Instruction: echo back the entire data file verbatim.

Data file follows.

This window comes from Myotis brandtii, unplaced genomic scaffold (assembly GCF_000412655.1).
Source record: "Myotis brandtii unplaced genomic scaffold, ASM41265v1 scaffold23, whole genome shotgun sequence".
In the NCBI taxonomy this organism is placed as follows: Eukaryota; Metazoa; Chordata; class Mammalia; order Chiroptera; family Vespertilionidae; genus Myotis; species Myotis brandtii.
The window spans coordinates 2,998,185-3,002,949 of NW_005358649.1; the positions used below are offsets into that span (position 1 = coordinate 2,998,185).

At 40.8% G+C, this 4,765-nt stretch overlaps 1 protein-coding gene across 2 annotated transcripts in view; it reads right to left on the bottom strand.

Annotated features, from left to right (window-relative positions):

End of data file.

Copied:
This window comes from Myotis brandtii, unplaced genomic scaffold (assembly GCF_000412655.1).
Source record: "Myotis brandtii unplaced genomic scaffold, ASM41265v1 scaffold23, whole genome shotgun sequence".
In the NCBI taxonomy this organism is placed as follows: Eukaryota; Metazoa; Chordata; class Mammalia; order Chiroptera; family Vespertilionidae; genus Myotis; species Myotis brandtii.
The window spans coordinates 2,998,185-3,002,949 of NW_005358649.1; the positions used below are offsets into that span (position 1 = coordinate 2,998,185).

At 40.8% G+C, this 4,765-nt stretch overlaps 1 protein-coding gene across 2 annotated transcripts in view; it reads right to left on the bottom strand.

Annotated features, from left to right (window-relative positions):